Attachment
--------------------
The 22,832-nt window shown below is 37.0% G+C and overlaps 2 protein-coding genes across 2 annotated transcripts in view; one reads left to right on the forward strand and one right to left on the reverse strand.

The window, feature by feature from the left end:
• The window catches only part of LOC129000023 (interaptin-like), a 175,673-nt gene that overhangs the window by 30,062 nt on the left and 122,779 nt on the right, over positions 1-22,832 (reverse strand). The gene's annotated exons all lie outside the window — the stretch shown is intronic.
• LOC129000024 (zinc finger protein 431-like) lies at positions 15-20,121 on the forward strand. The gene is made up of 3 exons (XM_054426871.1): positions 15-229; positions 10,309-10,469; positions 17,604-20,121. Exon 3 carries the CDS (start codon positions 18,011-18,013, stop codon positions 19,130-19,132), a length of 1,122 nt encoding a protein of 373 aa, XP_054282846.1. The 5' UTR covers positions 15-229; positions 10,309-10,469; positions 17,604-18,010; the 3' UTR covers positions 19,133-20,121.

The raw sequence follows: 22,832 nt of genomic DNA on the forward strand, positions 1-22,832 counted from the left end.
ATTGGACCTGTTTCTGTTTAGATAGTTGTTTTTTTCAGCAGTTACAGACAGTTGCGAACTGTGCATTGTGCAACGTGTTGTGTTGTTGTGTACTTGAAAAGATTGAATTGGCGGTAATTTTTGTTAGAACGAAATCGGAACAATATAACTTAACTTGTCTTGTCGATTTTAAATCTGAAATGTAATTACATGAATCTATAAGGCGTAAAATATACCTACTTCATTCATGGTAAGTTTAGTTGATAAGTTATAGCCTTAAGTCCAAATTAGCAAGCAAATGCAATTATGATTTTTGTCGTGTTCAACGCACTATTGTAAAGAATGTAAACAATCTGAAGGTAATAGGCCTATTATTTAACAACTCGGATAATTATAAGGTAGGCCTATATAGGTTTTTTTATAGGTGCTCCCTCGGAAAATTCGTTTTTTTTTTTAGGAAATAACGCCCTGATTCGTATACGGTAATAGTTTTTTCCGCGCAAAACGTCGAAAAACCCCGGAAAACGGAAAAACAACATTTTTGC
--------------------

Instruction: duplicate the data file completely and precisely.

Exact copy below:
The 22,832-nt window shown below is 37.0% G+C and overlaps 2 protein-coding genes across 2 annotated transcripts in view; one reads left to right on the forward strand and one right to left on the reverse strand.

The window, feature by feature from the left end:
• The window catches only part of LOC129000023 (interaptin-like), a 175,673-nt gene that overhangs the window by 30,062 nt on the left and 122,779 nt on the right, over positions 1-22,832 (reverse strand). The gene's annotated exons all lie outside the window — the stretch shown is intronic.
• LOC129000024 (zinc finger protein 431-like) lies at positions 15-20,121 on the forward strand. The gene is made up of 3 exons (XM_054426871.1): positions 15-229; positions 10,309-10,469; positions 17,604-20,121. Exon 3 carries the CDS (start codon positions 18,011-18,013, stop codon positions 19,130-19,132), a length of 1,122 nt encoding a protein of 373 aa, XP_054282846.1. The 5' UTR covers positions 15-229; positions 10,309-10,469; positions 17,604-18,010; the 3' UTR covers positions 19,133-20,121.

The raw sequence follows: 22,832 nt of genomic DNA on the forward strand, positions 1-22,832 counted from the left end.
ATTGGACCTGTTTCTGTTTAGATAGTTGTTTTTTTCAGCAGTTACAGACAGTTGCGAACTGTGCATTGTGCAACGTGTTGTGTTGTTGTGTACTTGAAAAGATTGAATTGGCGGTAATTTTTGTTAGAACGAAATCGGAACAATATAACTTAACTTGTCTTGTCGATTTTAAATCTGAAATGTAATTACATGAATCTATAAGGCGTAAAATATACCTACTTCATTCATGGTAAGTTTAGTTGATAAGTTATAGCCTTAAGTCCAAATTAGCAAGCAAATGCAATTATGATTTTTGTCGTGTTCAACGCACTATTGTAAAGAATGTAAACAATCTGAAGGTAATAGGCCTATTATTTAACAACTCGGATAATTATAAGGTAGGCCTATATAGGTTTTTTTATAGGTGCTCCCTCGGAAAATTCGTTTTTTTTTTTAGGAAATAACGCCCTGATTCGTATACGGTAATAGTTTTTTCCGCGCAAAACGTCGAAAAACCCCGGAAAACGGAAAAACAACATTTTTGC